We have carefully attended to the subjects presented to our consideration, by your note of yesterday and now offer to you the result of our reflections. The idea of a succession of batteries from the Hook, to the City, very naturally occurs in contemplating the defence of this port, and doubtless has advantages. It would present dangers in the approach which may be expected to have...
Being last fall in Ontario County, I spent a day in examining the records to discover the Situation of R.M.’s property. I find that every acre of his land hath been conveyed between the Months of January & July 98 &, as far as I can learn, for good considerations. An attachment, for the benefit of all the Creditors, issued in March 98 & if prosecuted must exclude any creditor from a partial...
We the Subscribers do certify that Col Ebenezer Stevens was together with ourselves appointed by the Citizens of this City a Committee to devise and cause to be erected fortifications for its immediate Defence—that Col Stevens in the course of the execution of this trust was charged with a particular superintendence of the execution of the works and with a variety of details which occasioned...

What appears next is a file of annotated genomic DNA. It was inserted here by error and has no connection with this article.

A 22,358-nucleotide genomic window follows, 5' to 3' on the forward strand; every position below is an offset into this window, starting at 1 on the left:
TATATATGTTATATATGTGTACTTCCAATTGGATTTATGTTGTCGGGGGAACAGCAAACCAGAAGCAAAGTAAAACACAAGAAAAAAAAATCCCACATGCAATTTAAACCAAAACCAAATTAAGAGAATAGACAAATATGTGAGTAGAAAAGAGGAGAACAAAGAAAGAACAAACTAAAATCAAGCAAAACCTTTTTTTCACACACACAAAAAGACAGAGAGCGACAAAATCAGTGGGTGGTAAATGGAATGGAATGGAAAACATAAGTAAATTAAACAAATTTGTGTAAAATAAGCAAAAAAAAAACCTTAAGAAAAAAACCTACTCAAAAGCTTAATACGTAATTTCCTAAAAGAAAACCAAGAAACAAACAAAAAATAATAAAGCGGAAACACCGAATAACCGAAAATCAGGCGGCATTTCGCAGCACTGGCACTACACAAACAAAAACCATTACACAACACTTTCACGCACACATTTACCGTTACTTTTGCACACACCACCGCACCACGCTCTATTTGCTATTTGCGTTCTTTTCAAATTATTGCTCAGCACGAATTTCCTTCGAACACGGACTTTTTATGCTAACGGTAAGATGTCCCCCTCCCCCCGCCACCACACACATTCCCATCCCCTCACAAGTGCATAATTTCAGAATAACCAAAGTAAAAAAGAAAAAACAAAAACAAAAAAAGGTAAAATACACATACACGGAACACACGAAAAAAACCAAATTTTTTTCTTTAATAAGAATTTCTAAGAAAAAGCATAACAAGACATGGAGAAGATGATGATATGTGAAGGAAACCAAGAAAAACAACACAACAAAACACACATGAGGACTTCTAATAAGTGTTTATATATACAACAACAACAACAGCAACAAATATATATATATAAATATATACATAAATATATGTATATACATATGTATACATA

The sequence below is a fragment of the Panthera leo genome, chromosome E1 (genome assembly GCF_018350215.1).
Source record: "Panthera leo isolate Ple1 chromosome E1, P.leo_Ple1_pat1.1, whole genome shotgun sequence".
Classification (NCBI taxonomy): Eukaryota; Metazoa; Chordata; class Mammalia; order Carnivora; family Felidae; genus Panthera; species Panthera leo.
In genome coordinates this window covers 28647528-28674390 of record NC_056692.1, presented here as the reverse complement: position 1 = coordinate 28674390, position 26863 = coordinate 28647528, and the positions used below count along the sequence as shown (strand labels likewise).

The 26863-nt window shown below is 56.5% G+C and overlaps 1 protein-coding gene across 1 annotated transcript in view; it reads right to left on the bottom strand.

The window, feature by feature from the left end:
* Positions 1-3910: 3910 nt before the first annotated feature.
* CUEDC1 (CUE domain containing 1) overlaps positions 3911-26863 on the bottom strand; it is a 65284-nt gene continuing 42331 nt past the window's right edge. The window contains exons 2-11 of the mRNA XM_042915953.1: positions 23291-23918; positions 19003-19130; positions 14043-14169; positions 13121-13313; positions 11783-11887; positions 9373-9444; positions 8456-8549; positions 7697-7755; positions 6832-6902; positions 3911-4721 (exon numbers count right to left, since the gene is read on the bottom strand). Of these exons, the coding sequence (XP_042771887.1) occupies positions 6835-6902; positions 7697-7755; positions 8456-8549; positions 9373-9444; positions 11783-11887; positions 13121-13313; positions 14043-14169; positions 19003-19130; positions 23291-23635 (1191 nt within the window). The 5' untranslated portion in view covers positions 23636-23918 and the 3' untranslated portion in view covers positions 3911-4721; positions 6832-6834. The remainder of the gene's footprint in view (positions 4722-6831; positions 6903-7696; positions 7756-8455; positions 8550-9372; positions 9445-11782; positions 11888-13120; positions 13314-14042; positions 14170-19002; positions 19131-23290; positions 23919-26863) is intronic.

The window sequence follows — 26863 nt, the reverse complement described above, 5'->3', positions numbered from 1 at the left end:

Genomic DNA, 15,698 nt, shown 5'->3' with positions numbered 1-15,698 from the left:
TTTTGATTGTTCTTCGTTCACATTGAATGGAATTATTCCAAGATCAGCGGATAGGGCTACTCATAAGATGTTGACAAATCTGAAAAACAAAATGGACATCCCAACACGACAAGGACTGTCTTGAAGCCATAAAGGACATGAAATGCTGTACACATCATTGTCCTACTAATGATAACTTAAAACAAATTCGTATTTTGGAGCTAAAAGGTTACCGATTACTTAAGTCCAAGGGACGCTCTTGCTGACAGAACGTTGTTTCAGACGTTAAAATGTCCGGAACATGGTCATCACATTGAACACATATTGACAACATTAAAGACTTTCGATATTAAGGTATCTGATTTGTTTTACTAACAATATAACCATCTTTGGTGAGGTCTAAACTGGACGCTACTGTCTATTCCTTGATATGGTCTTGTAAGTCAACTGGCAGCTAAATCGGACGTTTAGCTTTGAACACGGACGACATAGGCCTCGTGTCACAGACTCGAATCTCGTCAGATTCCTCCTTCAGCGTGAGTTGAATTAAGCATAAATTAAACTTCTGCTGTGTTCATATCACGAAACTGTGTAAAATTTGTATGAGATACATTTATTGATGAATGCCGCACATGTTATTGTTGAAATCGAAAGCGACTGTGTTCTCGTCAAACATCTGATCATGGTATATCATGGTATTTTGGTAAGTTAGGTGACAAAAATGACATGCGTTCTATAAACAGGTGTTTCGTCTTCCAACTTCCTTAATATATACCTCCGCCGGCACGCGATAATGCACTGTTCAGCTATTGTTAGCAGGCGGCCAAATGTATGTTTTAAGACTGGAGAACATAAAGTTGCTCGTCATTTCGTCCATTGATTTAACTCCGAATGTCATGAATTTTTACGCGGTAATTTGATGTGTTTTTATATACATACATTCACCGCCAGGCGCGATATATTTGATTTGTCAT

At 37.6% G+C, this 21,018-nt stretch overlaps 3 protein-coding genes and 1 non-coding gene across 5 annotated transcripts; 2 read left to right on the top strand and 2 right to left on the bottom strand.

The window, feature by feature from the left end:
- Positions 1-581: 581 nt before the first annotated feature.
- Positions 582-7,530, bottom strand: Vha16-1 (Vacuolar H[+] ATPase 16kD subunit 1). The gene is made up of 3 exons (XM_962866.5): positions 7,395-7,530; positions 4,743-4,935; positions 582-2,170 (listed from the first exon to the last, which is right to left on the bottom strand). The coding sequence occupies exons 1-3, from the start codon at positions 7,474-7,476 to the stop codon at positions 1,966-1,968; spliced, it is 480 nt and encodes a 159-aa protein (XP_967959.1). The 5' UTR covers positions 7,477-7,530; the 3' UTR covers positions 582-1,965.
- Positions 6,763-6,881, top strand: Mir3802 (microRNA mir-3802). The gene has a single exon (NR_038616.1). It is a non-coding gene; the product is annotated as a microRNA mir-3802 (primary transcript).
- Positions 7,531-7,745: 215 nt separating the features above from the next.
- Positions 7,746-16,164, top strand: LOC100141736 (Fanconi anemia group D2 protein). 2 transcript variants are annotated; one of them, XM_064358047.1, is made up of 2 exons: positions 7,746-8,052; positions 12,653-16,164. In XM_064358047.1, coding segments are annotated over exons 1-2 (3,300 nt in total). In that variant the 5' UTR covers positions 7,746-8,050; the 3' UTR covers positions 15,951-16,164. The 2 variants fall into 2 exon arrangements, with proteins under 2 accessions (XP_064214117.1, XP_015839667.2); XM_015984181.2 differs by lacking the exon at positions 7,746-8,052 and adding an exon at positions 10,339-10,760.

Mr. Alexander Woolcott of Connecticut must be know to you by Reputation—I take the liberty to introduce him to you personally. His patriotism and his talents entitle him to every degree of Respect & consideration, and I persuade myself that you will be gratified by the opportunity of cultivating his acquaintance. I am Dr. Sir with very great Respect Your friend &c RC ( DLC ); endorsed by TJ as...
The enclosed is nearly correct—our Majorities are Something larger than there Stated— Our Three Senators for this district are undoubtedly elected—The Victory is complete and the Manner of it highly honorable—On the part of the Republicans there has been no indecency, no unfairness, no personal abuse—on the other Side, the influence and authority of Office have openly perverted and prostituted...